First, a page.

Control, Influence and Adherence

This is the fourth in a series of twelve blogs that provide insight and tips on managing client relationships.  In this blog, we’ll discuss issues and solutions associated with  Control, Influence and Adherence.

Control, Influence and Adherence

When managing relationships, you will often make an individual impact, and other times need to go with the flow.

You have the greatest degree of control over your own behavior, both in how you conduct yourself and how you respond to client preferences.

You can exude influence over the efficiency within your team. Your level of cooperation, responsiveness, and unselfish contribution will greatly influence project outcomes and customer satisfaction.

Unless you are high up on the leadership chain, you will need to adhere to the majority of cultural doctrine.  Over time, your contribution on the individual and team level can have a positive influence here as well.

Regardless of your level of control, influence, or adherence, you will always enhance client interactions through awareness, a positive attitude, and proactive behavior.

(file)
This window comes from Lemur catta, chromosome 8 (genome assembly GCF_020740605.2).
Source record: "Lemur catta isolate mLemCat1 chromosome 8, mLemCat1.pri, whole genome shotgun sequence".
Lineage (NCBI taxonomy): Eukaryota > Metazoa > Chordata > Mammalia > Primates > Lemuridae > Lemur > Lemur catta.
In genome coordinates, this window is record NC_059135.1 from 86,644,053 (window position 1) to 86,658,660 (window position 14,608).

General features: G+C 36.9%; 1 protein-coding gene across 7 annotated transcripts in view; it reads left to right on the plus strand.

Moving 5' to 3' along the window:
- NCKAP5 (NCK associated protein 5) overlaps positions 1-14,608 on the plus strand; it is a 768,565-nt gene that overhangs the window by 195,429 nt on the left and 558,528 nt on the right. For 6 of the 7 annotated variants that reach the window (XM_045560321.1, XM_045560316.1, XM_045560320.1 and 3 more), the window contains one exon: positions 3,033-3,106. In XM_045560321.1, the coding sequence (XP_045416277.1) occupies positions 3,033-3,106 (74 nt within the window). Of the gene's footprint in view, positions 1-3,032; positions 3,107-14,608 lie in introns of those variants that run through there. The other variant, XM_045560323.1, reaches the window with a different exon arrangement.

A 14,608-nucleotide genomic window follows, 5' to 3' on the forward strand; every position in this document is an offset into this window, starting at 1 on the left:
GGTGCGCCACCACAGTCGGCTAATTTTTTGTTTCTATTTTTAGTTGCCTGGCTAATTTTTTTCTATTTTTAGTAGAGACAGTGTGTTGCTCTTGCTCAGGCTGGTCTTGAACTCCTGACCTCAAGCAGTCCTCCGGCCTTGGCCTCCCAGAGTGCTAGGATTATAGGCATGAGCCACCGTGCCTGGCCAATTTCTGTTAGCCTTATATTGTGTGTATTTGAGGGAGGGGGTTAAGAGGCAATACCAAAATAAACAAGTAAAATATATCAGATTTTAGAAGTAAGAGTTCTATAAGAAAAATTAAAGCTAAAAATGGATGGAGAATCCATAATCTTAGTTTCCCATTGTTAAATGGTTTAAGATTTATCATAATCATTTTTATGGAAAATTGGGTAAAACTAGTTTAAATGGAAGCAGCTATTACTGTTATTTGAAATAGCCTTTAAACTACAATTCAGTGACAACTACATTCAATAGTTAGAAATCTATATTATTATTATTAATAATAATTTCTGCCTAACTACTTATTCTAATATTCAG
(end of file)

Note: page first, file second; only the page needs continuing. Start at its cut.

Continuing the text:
Remember:

  • The only person’s behavior you can change is your own.  If your client routinely shows up late, wasting everyone’s time, ask what you can do to schedule meetings at times the client has fewer pressing demands.
  • Avoid blaming the institution for disappointments in project outcomes.  If your company’s antiquated computer system accounts for delays and partial deliveries, suggest ‘work arounds’ such as out-sourcing some printing or scheduling heavy data entry early or late in the day.
  • Always look before you leap – understand implications of your behavior.  If your enthusiasm to gather project data motivates you to directly contact all stakeholders on the client’s side, hold off.  Consult with your primary client representative in advance to be sure you won’t be over stepping your bounds, violating client protocol, and complicating the relationship.
  • If your choice of action will not improve client interactions, reconsider.  If your response to a client’s over-use of acronyms and buzzwords is to resort to the same approach, take a deep breath before you RSVP.  Perhaps compiling a directory of technical terms and acronyms for the entire team will have a better impact on the relationship.
  • Don’t complain, offer constructive criticism.  If a team member is challenged by the workload and always late with the deliverables you need, respond with suggestions for time management rather than negative comments.
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